• James the Second (Born 1633-Died 1701)

The second person considered the subject of the rhyme is James II. In 1688 he went with his troops to Salisbury plain only to retreat without fighting.

That ties into the dukes’ soldiers marching up a hill and back down doing nothing. It could explain why some people think he is the duke referred to in the song.

  • Frederick Duke of York

According to History Extra, many think Frederick Duke of York is the most likely subject of the rhyme. Frederick was the chief commander of the British army when the Napoleonic wars were raging.

While the Flanders where the duke led his troops are relatively flat, they are next to the French town of Cassel. The town is rather hilly, explaining the soldiers’ marching up the hill.

Frederick’s men had some success in the fights against the French but were forced to retreat to the Netherlands.

Though several dukes are linked to the song, it isn’t clear which one the song refers to. Besides the duke title, there’s little evidence linking any of the occurrences in the song to a specific duke.

Therefore, though the rhyme is based on a historical person, it is unclear who that person is.

Is The Dutch Version A Corruption of The Original?

Netherland and England Flags

Yes, it is. The rhyme originated in England. However, it crossed the sea and landed in the Netherlands, praising Maurice Prince of Orange.

It’s unclear when the song crossed borders to the Netherlands. Today, the Dutch version is still famous and is a common song among the Dutch Scouting Movement members.

How Many Men Were with The Grand Old Duke of York?

The most famous version of the song lists ten thousand men. However, different versions have different numbers. In the Dutch version, Maurice, Prince of Orange, had a hundred thousand soldiers.

The king has forty thousand men in the French version of the song. The actual number of the men is up for debate, as is the actual identity of the duke.

Relationship Between Prince Andrew and The Grand Old Duke of York Rhyme

In 2019, Emily Maitlis of the BBC interviewed Prince Andrew Duke of York. His responses to the interview questions elicited adverse reactions from the public.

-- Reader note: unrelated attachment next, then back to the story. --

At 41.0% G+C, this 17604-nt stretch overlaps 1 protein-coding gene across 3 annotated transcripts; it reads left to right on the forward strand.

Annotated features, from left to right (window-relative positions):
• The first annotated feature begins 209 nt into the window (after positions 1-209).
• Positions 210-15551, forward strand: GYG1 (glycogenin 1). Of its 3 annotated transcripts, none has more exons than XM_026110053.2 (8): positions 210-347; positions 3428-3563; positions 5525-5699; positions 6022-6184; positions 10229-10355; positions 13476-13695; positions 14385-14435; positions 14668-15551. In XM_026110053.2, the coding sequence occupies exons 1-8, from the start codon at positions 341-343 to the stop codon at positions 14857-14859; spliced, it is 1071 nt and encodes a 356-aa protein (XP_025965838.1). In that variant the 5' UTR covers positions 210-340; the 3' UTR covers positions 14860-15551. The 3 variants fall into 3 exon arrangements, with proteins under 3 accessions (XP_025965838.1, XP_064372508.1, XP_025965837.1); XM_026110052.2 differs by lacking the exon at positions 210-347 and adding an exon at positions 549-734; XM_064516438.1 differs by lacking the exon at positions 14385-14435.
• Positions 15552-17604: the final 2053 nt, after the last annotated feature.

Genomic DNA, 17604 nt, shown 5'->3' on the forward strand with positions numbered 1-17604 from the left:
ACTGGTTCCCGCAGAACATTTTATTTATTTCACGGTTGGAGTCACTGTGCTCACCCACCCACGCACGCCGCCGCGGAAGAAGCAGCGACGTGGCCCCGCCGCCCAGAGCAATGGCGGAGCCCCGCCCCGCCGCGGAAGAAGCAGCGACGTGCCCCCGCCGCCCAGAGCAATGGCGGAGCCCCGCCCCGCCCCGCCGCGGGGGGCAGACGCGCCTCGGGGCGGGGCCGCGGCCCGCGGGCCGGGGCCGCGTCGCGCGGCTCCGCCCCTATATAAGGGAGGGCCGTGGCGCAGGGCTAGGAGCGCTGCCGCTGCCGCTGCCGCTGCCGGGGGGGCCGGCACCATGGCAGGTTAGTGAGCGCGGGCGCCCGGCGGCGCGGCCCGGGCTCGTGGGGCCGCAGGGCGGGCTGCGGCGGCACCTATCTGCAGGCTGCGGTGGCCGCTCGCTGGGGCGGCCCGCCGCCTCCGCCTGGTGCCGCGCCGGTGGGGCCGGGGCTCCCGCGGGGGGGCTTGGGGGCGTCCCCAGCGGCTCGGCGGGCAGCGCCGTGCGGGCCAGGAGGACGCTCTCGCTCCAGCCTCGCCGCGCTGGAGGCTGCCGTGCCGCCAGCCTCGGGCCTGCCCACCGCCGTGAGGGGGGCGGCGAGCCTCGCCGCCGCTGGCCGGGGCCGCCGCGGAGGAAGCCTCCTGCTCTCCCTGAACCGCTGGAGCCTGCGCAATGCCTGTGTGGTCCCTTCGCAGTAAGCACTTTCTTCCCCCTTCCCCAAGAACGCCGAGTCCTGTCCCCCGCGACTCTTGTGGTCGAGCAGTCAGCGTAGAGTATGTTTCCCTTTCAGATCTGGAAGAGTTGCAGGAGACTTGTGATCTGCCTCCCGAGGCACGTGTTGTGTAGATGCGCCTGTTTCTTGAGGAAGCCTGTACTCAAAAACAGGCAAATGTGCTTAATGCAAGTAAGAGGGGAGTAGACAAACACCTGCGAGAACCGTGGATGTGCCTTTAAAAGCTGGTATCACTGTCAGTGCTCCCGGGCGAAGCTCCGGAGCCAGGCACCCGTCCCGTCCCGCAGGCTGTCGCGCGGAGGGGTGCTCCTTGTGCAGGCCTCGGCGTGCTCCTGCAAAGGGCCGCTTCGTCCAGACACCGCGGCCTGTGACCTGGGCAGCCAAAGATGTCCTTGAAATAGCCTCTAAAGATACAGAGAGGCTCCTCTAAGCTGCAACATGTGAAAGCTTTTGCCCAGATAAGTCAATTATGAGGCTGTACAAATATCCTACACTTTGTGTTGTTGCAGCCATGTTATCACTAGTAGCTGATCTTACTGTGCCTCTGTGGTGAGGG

It also led to the rock band, The Kunts, recording a version of the Grand Old Duke of York that mocked him. The song was called Prince Andrew Is a Sweaty Nonce” and had lyrics directly referring to the nursery rhyme of the Grand Old Duke of York.

Singing Actions for the Grand Old Duke of York

The Grand Old Duke of York is an action song. So, you can’t sing it while seated, especially for children.

People have different actions to go with the song. But below are the most common actions.

Oh, the grand old Duke of York
He had ten thousand men
He marched them up to the top of the hill
(Everyone stands up and does marching actions)

And he marched them down again
(Everyone sits down)
And when they were up, they were up
(Everyone stands up to resume the marching action)
And when they were down, they were down
(Everyone sits down)
And when they were only halfway up
Everyone stands halfway up
They were neither up nor down

Of course, adding other actions you think are better for the song is okay.

Is the Grand Old Duke of York in The Public Domain?

Yes, Grand Old Duke of York is a public-domain song. No one has the copyright to the music. Therefore, you can use it in your work. (Disclaimer: This is a general–not a legally confirmed fact, and you need to research the laws in your jurisdiction/country to ensure you may use this song).

The Grand Old Duke of York Rhyme was first published years before 1925. Any work copyrighted or published before 1925 is in the public domain today.

However, you can’t use someone’s song’s adaptation without permission. This applies to popular versions on YouTube. You can’t use such versions without the consent of the owners.

Can You Sing the Grand Old Duke of York in Sign Language?

You can sing The Grand Old Duke of York in sign language. Below is a helpful resource I found on YouTube.


The following is a selection of Lesson Plans that I have found inspired by the Grand Old Duke of York Nursery Rhyme.

Other websites host all the lessons, so you will need to click on the images to learn more and download their resources.


What Time Signature is Grand Old Duke of York Played In

The Grand Old Duke of York nursery rhyme has a time signature of 2/2. That is one of the simplest time signatures, making it easy to play the song.


You can play Grand Old Duke of York with different instruments. Look through the below resources to practice with the device of your choice.


Samantha Bellerose has a Bachelor of Education as well as a Diploma in Performing Arts. She is a mom to four children and is passionate about education and learning. Samantha created Nursery Rhyme Central as the go to place for parents, teachers and carers about all things to do with Nursery Rhymes. She is also the Main Author and creator for websites Dance Parent 101 and Move Dance Learn, where she shares her knowledge and expertise for dance and learning through movement.